Tristan Gebbia misses Monday practice, no longer enrolled in classes

Tristan Gebbia misses Monday practice, no longer enrolled in classes
Nebraska quarterback Tristan Gebbia did not attend NU's practice Monday. (THE WORLD-HERALD)

LINCOLN — As true freshman Adrian Martinez, Nebraska’s new starting quarterback, met the press Monday, the man he beat for the job, Tristan Gebbia, appeared set to transfer.

Gebbia did not practice Monday, coach Scott Frost said, and he was no longer enrolled in classes according to the university registrar’s office. As of Monday afternoon, Frost still wanted Gebbia, a redshirt freshman, to stay. An NU official called the situation “fluid” amid reports of Gebbia asking for his scholarship release.

Gebbia and his father, Rich, did not respond to multiple requests for comment from The World-Herald. Multiple assistant coaches from four-year schools and junior colleges started following Gebbia’s Twitter account. NU next practices Tuesday morning.

Frost thought Gebbia took the news “really well” when he learned he’d lost the starting job to Martinez. That was Saturday. By Monday Frost was telling reporters Gebbia didn’t practice with the team. NU began its game-week preparations with drama.

“We want guys who want to be here,” Frost said. “Hopefully everything lands in a good position. I think that’s to be determined … Tristan’s a great kid. There have been several players who have chosen not to be a part of the program and some of the decisions I agreed with, some of them I didn’t. No matter what, these are good kids, and we want what’s best for them.”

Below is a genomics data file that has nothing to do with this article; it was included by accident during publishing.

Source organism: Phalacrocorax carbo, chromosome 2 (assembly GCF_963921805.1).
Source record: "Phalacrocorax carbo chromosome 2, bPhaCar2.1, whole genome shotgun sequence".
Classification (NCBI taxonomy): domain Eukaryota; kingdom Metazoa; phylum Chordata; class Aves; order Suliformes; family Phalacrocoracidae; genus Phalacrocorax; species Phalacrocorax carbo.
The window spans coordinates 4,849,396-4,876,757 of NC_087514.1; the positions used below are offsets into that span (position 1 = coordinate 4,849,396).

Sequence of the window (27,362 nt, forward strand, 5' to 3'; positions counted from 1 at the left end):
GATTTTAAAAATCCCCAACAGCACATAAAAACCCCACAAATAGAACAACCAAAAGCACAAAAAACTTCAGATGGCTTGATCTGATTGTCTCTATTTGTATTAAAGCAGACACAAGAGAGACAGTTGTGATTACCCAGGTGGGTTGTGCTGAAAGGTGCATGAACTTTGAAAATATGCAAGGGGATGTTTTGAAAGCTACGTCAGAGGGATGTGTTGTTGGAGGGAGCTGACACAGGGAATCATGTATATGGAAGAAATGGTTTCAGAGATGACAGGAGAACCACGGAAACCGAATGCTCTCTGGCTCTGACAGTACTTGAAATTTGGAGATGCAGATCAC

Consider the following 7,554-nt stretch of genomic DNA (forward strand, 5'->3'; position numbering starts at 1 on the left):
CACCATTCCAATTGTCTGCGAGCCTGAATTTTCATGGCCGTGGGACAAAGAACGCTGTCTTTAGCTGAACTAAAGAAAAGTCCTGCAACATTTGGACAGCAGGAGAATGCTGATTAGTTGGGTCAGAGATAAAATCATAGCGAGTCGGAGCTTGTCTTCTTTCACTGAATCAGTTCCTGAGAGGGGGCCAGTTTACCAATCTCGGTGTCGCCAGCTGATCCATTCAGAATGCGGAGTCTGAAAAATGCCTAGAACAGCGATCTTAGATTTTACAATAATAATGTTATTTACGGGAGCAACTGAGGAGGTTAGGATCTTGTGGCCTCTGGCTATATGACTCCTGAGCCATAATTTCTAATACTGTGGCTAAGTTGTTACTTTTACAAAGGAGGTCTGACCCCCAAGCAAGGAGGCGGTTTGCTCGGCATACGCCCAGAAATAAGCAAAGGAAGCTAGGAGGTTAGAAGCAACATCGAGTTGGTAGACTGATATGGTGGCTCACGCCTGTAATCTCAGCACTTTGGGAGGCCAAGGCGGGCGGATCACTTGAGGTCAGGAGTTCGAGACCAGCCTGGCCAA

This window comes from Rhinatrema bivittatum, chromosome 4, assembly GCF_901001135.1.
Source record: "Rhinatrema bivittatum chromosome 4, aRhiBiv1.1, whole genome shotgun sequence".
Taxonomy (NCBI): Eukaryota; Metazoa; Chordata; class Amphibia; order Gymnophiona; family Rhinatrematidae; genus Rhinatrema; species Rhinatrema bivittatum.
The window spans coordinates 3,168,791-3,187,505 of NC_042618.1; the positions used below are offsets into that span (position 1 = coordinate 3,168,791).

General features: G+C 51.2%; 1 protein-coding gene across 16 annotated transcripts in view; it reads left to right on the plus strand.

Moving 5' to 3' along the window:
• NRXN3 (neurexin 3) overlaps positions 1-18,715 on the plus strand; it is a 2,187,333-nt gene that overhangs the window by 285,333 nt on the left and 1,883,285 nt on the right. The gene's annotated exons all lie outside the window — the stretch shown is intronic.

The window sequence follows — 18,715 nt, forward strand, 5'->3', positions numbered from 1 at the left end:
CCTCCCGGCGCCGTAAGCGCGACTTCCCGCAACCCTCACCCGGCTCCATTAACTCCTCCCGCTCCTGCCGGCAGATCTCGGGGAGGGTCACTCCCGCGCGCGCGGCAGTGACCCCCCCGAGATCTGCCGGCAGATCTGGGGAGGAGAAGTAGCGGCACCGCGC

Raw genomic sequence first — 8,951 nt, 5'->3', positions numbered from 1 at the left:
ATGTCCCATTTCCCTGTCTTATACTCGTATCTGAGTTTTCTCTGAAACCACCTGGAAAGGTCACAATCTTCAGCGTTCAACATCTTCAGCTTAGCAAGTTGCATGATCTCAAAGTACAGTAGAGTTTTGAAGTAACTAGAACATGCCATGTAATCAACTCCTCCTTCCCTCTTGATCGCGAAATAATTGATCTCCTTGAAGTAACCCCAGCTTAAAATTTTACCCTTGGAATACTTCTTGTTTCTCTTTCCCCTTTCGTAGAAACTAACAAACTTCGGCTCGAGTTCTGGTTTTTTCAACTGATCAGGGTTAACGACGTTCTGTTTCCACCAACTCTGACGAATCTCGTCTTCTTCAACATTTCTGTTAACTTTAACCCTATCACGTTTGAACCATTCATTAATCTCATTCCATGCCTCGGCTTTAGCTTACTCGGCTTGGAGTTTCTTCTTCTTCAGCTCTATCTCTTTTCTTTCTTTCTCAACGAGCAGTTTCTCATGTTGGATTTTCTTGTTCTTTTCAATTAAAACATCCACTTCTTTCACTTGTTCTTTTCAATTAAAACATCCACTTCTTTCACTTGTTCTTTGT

Frost said Nebraska preaches “team before me.”

“I want players on the team that are actually about that,” Frost said. “And whatever kids are on the roster come first game, those are the brothers that I’m going to roll with.”

For now, that’s Martinez, sophomore walk-on Andrew Bunch and true freshman walk-on Matt Masker. Another quarterback, Noah Vedral, has to sit out a season, per NCAA rules, after transferring from Central Florida.

“I think Matt Masker’s taken a live football snap more recently than anyone we have,” Frost quipped. That’s sort of true. Though Martinez did miss his entire senior season of high school rehabbing a shoulder injury, he did play in the Under Armour All-America Game.

Frost called Gebbia “a really good kid and great teammate.”

“We want what’s best for him,” Frost said. “At the end of the day, I hope he’s here.”

Martinez won the job, Frost said, because of his “athletic ability.”

“At the end of the day we’re more dangerous — if the throwing is close — if we have a quarterback that’s a threat to run it,” Frost said.

Quarterbacks coach Mario Verduzco and other offensive assistants agreed, Frost said, when he took a “straw poll.”

Generally, Frost’s philosophy on transferring players is to let them announce their departure. But several — Will Jackson, Avery Roberts and Bryan Brokop — went silent after they left.

Adrian Martinez won Nebraska’s quarterback battle, but winning games will mean more

LINCOLN — Adrian Martinez swapped a red Nebraska polo for his own T-shirt and headed for the elevator. Lunch time.

The Huskers’ newly-minted starting quarterback learned that news Saturday evening before it went public with a depth chart released Sunday morning. He had just finished his first Monday media tour of duty as “the guy,” roughly 15 minutes answering questions in front of dozens of reporters and cameras, then another 15 minutes doing television interviews and fulfilling other obligations.

At noon on the nose, the 6-foot-2, 220-pound Californian rode down from the sixth floor of Memorial Stadium to the training table for a quick bite before class. In a bustling hallway, he continued to receive looks and congratulations from other student-athletes.